Global equity investment philosophy
Our philosophy is centred on the search for "Future Quality" in a company. Future Quality companies are those that we believe will attain and sustain high returns on investment. ESG considerations are integral to Future Quality investing as good companies make for good investments.
The four pillars we use to assess the Future Quality characteristics of an investment are:
Franchise—does the company have a sustainable competitive advantage?
Management—does the company make sound strategic and capital allocation decisions?
Balance Sheet—is growth appropriately financed?
Valuation—are the company’s prospects under-appreciated by the market?
We believe that investing in Future Quality companies will lead to outperformance over the full market cycle. Our strategy is based on fundamental, bottom-up research therefore sector and country allocations are a function of stock selection. The Global Equity strategy is a concentrated, high conviction portfolio with a high active share ratio.
Equity investors have continued re-emerging from the “caves” they were sheltering in at the end of March. A measure of confidence has been created by a sound that has become very familiar in recent years: the printing presses of Central Banks creating abundant liquidity. To some extent it seems these measures have succeeded—credit spreads continue to normalise and consumer and business confidence levels have ticked higher. As a result, we believe we’ve seen the worst of the short-term impacts of the coronavirus and the associated economic shutdowns. What is less clear, however, is how soon economic growth can return to normal.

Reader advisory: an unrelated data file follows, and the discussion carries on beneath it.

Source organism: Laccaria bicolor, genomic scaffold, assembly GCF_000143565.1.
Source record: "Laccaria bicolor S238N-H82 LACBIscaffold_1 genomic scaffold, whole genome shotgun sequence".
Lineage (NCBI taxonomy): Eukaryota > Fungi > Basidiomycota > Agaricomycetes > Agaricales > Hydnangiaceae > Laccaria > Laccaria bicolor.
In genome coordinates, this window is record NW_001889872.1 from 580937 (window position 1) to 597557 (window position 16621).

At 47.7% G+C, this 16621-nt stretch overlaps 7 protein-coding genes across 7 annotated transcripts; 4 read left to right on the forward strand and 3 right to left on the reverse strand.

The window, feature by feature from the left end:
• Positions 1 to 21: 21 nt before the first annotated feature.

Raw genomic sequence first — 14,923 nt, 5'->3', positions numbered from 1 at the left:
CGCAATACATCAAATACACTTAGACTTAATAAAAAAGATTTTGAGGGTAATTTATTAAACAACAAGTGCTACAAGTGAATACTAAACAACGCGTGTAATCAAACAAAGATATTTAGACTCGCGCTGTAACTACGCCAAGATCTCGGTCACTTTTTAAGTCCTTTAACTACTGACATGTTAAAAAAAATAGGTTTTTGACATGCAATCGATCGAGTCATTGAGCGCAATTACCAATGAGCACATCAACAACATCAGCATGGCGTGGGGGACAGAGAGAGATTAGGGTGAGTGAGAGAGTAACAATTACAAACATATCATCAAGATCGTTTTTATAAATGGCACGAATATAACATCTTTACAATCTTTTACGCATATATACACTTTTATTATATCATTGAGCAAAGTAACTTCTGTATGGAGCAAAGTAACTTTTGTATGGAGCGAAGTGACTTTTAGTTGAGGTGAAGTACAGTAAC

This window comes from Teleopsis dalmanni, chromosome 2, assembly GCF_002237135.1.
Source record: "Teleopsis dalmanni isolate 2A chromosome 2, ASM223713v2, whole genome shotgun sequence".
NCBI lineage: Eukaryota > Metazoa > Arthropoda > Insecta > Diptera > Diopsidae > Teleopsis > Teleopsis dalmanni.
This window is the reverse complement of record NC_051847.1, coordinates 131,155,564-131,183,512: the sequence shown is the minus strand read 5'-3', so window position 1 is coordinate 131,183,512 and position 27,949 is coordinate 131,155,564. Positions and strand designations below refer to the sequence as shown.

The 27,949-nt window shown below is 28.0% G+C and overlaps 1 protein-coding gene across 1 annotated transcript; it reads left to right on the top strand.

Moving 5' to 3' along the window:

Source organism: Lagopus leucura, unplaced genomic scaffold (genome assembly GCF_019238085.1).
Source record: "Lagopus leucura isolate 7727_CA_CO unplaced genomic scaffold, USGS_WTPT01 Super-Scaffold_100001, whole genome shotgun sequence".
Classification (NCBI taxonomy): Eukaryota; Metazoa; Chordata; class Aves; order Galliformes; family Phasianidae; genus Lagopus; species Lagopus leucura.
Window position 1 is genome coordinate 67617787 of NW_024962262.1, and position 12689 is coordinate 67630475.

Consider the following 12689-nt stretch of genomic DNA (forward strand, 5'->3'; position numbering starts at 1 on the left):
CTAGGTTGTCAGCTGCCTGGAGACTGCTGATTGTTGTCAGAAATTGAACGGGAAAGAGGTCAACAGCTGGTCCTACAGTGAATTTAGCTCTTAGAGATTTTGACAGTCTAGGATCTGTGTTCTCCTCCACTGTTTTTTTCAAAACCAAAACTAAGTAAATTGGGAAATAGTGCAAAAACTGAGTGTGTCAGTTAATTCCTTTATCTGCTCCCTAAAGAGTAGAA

With macroeconomics and geopolitics looking as confusing as ever, and the coronavirus continuing to add another layer of uncertainty, investors will be particularly keen to hear from company management teams. We suspect, however, that the upcoming management reports will not shed much light. Whilst Chinese economic data has continued to improve steadily, the jump in new cases as some US states eased their lockdowns has probably given some pause for thought.
To some extent, 2020 is already being treated as a lost year for corporate earnings. If the resurgence in cases means that some of the social distancing measures introduced to slow the spread drag into next year, then we are likely to see another round of earnings downgrades, particularly for services companies. With valuations having moved higher in recent months, helped by monetary policy, this could provide a challenge for further market gains in the second half of this year.
We do remain constructive on a medium-term view, particularly for companies that have managed to keep investing in innovation throughout recent, challenging times. Even amongst these companies, however, the need for careful selectivity remains. Whatever historical precedent you prefer—be the “nifty-fifty” of the early 1970s or the Tech Boom of the late 1990s—valuations are nearing levels that have warranted caution in the past. This is particularly true of the information technology sector, but the price paid for innovation is high across the market. We remain particularly watchful where these valuations are not supported by cash flow generation.
At some stage, we believe there will be a re-evaluation of some of today’s apparent truths. It remains unclear what this will be the nature of the (likely macroeconomic) shock that causes this reassessment, and how it will dictate market leadership at that point. The coronavirus looks as likely a source of this resolution as any in the near-term. If one of the hundred plus vaccines currently in clinical development are demonstrated to be effective as well as safe, and the new normal looks a lot like the old normal (just with a lot more liquidity in the system), then returning consumer spending and inflation could necessitate rising interest rates. This would likely nudge higher the historically low discount rates that support the frothiest parts of the market, favouring more cyclical companies.
If, on the other hand, these vaccines fail to confer a lasting immunity to the virus, and social distancing continues to severely handicap employment and growth, recent gains in equity markets could be reversed and defensive sectors could reassert their leadership.
Whichever of these two paths that we might eventually be forced to follow, we are confident that the core characteristics of “Future Quality” will be a useful guide.